Ag Equipment Intelligence

With the requirement to meet stricter air emissions standards, the engines in high horsepower farm tractors continue to undergo one of the most significant transformations in the history of ag equipment.

While the major U.S. manufacturers have made their intentions clear about how they'll meet the new regulations, some of the European tractor makers are just now announcing their intentions. JCB, manufacturer of Fastrac tractors will change its engine supplier, and ARGO, maker of McCormick and Landini equipment, says it will pursue selected catalytic reduction (SCR) technology and reduce the range of tractors it offers.

Cummins engines will continue to power some of JCB's construction products but the British manufacturer's agricultural division is ending a long-standing association with the U.S. engine maker by turning to AGCO Sisu Power for engines to drive its Fastrac high speed tractors.


Although the engine deal is believed to have helped JCB win continued use of AGCO's CVT transmission in top Fastrac models — a power ceiling was imposed in the original agreement — JCB managers insist the Finnish engine maker won the business on technical merit. "Sisu engines utilizing fuel efficient emissions technology provide the right solution for the Fastrac range," says JCB agriculture managing director, Richard Fox-Marrs. "Stricter engine legislation does not have to result in compromised performance; the key is choosing the right Tier 4i (interim) solution to suit the product."

First to get the Tier 4i engines are two newcomers at the top of the tractor range that will replace the current 250 horsepower 8250 Fastrac V-Tronic. The new 8280 engines have pretty much the same peak power as the outgoing model from its 8.4-liter diesel, but the 8310 takes Fastrac through the 300 horsepower barrier for the first time.

Apart from gaining improved fuel consumption and lower noise levels, the tractors utilize the engine's electronic fuel management system for a unique traction aid that eases off the power when the tires begin to lose traction.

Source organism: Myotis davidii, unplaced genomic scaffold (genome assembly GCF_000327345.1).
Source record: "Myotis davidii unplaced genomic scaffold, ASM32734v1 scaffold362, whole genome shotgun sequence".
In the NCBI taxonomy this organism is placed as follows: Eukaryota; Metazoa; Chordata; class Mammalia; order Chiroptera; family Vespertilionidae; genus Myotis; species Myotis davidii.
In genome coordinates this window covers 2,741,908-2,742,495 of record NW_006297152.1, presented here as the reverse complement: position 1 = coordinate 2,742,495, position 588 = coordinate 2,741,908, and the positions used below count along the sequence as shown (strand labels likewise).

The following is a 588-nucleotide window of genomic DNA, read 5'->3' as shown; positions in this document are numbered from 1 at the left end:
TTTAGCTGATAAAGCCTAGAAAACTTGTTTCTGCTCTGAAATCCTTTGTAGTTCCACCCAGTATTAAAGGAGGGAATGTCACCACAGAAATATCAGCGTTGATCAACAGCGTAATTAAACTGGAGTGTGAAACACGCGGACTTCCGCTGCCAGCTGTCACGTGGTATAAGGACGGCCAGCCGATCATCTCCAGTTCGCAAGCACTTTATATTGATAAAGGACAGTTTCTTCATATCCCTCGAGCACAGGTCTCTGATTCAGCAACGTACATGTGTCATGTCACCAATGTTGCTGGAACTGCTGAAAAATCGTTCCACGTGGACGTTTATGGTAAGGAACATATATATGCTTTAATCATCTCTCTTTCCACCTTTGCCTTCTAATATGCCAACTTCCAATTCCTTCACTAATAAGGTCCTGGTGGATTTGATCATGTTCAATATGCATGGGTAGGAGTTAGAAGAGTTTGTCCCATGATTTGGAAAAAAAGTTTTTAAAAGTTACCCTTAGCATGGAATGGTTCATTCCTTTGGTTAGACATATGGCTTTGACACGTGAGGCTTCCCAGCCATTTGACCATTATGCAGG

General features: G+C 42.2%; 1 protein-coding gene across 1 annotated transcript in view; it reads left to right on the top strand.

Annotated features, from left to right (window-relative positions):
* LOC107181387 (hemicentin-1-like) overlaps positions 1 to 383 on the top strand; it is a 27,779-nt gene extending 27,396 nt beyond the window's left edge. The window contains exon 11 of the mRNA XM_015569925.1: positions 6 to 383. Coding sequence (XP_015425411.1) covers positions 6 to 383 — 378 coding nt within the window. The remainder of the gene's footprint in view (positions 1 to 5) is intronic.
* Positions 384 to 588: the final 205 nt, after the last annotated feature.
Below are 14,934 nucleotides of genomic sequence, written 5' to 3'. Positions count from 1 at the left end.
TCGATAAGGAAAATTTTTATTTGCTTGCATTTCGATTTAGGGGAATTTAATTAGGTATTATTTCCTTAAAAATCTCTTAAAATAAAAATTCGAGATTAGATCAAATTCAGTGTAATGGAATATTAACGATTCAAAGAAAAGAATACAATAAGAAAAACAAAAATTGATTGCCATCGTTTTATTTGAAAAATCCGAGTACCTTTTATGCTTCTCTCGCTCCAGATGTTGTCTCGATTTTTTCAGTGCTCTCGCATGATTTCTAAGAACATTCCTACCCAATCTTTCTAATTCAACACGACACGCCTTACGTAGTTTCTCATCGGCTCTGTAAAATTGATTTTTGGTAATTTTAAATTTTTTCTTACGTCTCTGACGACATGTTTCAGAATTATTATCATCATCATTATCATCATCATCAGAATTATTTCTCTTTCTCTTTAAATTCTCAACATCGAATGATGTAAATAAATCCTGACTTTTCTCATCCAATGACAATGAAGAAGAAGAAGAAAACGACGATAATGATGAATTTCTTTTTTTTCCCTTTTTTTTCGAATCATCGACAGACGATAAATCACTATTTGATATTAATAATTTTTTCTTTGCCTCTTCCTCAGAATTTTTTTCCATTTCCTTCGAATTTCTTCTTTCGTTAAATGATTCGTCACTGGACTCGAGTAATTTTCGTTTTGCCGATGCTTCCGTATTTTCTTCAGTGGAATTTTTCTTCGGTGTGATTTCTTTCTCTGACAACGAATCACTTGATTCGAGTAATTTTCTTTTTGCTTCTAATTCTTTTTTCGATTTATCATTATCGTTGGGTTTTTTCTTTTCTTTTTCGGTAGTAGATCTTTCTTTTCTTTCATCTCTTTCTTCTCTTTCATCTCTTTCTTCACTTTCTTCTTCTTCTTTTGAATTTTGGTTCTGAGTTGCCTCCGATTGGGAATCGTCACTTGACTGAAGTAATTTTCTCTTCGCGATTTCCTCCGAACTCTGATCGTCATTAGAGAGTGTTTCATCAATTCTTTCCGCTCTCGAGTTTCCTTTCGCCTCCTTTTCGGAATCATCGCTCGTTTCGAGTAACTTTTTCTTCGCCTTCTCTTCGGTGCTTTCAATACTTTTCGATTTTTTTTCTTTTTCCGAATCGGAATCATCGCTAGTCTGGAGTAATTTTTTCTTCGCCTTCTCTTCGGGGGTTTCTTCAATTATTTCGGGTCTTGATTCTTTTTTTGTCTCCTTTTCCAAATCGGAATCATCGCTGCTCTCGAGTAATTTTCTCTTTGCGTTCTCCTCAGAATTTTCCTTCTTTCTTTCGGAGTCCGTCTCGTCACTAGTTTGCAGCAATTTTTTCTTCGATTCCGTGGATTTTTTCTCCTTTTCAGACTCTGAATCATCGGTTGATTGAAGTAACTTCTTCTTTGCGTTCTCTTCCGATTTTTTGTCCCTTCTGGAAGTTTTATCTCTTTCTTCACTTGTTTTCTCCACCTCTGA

Next up, the 3200 and 3230 Xtra models get a 7.4-liter version of the AGCO Sisu engine, which, at some point, will likely go into the 7000 and 2000 series tractors. While making much of the compact cooling package and SCR system of the Sisu engines, JCB is understandably making much of its own four-cylinder Tier 4i diesel.

The Ecomax T4, which is being built by JCB Power Systems following a $127 million R&D program, meets the next level of the standard without any sort of exhaust after-treatment or particulate filtration. Its improved fuel-burn efficiency reportedly also reduces fuel consumption. The new engine will be introduced across the JCB materials handling product range through 2012 with power ratings covering a wider range than before — from 55kW to 129kW (74-173 horsepower).

ARGO Goes with SCR

In contrast to JCB Agriculture's move, Italy's ARGO Tractors will stay with current suppliers Yanmar, Perkins and FPT (Fiat Powertrain Technologies) Industrial for its Tier 4i emissions compliant engines for its Landini and McCormick products. But owners and farmhands who like the beat of a six-cylinder diesel in their tractors will be disappointed by the news that engines of this size are going to be rare below 150 horsepower.

"ARGO Tractors will progressively cease fitting six-cylinder engines in the power bracket below 150 horsepower," says Ruggero Cavatorta, marketing director. "In the 110-150 horsepower range, the emissions solution is complicated but we will start bringing into production four-cylinder engines with SCR exhaust treatment."

Achieving cost-effective emissions control on a relatively low-powered six-cylinder engine is difficult, it seems. Hence the recent appearance of tractors using high power density four-cylinder engines — such as Massey Ferguson's 155 horsepower 5480 Dyna-4 and the Valtra N142 capable of generating up to 160 horsepower.

Big Advantages

An advantage of this approach, notes Cavatorta, is that operators get a highly maneuverable shorter wheelbase machine with high power-to-weight ratio.

At present, 7.6-liter six-cylinder engines serve the ARGO Tractors lineup from FPT Industrial (the former 'Iveco' unit now part of the Fiat Industrial business that encompasses CNH Global), and 4.4-liter four-cylinder engines from Perkins. Yanmar supplies some compact four-cylinder engines for ARGO. This multi-sourcing policy will remain, says Cavatorta, because it allows ARGO Tractors to take whatever it sees as the best solution for its products. In the 110-150 horsepower middle ground, he adds, the solutions are likely to be mixed in terms of both supplier and emissions solution. Below 110 horsepower and above 150 horsepower things are clear cut.

While big-ticket six-cylinder tractors can carry the cost and physical installation of an exhaust treatment system, smaller, lower-priced tractors cannot. For them, most manufacturers agree, exhaust gas recirculation (EGR) to control NOx and filtration to capture the resulting particulates will remain the practical, cost-effective solution.

Between those power outputs, though, expect to see manufacturers competing with both types of technology on high-performance four-cylinder engines.